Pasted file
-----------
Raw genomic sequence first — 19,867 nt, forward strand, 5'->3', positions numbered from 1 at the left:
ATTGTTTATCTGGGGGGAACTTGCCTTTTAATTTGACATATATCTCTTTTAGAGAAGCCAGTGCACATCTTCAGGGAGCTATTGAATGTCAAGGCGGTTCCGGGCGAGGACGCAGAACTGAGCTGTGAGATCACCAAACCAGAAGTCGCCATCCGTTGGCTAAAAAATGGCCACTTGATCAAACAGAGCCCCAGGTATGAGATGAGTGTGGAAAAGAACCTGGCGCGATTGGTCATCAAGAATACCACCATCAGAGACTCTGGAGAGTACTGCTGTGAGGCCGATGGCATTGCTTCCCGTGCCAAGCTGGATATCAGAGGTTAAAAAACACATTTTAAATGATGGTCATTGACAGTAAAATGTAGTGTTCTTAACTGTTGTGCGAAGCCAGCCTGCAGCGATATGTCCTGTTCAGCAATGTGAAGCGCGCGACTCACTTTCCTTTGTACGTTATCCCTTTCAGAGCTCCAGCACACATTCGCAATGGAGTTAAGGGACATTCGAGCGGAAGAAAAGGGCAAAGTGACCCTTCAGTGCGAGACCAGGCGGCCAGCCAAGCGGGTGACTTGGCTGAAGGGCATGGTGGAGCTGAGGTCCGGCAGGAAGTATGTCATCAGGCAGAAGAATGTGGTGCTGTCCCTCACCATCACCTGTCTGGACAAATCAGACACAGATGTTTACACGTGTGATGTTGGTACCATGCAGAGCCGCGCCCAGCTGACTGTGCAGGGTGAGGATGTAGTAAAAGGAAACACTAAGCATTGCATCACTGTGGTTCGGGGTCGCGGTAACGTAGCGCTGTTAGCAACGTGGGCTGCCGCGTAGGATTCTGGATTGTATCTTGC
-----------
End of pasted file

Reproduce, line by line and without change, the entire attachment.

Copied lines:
Raw genomic sequence first — 19,867 nt, forward strand, 5'->3', positions numbered from 1 at the left:
ATTGTTTATCTGGGGGGAACTTGCCTTTTAATTTGACATATATCTCTTTTAGAGAAGCCAGTGCACATCTTCAGGGAGCTATTGAATGTCAAGGCGGTTCCGGGCGAGGACGCAGAACTGAGCTGTGAGATCACCAAACCAGAAGTCGCCATCCGTTGGCTAAAAAATGGCCACTTGATCAAACAGAGCCCCAGGTATGAGATGAGTGTGGAAAAGAACCTGGCGCGATTGGTCATCAAGAATACCACCATCAGAGACTCTGGAGAGTACTGCTGTGAGGCCGATGGCATTGCTTCCCGTGCCAAGCTGGATATCAGAGGTTAAAAAACACATTTTAAATGATGGTCATTGACAGTAAAATGTAGTGTTCTTAACTGTTGTGCGAAGCCAGCCTGCAGCGATATGTCCTGTTCAGCAATGTGAAGCGCGCGACTCACTTTCCTTTGTACGTTATCCCTTTCAGAGCTCCAGCACACATTCGCAATGGAGTTAAGGGACATTCGAGCGGAAGAAAAGGGCAAAGTGACCCTTCAGTGCGAGACCAGGCGGCCAGCCAAGCGGGTGACTTGGCTGAAGGGCATGGTGGAGCTGAGGTCCGGCAGGAAGTATGTCATCAGGCAGAAGAATGTGGTGCTGTCCCTCACCATCACCTGTCTGGACAAATCAGACACAGATGTTTACACGTGTGATGTTGGTACCATGCAGAGCCGCGCCCAGCTGACTGTGCAGGGTGAGGATGTAGTAAAAGGAAACACTAAGCATTGCATCACTGTGGTTCGGGGTCGCGGTAACGTAGCGCTGTTAGCAACGTGGGCTGCCGCGTAGGATTCTGGATTGTATCTTGC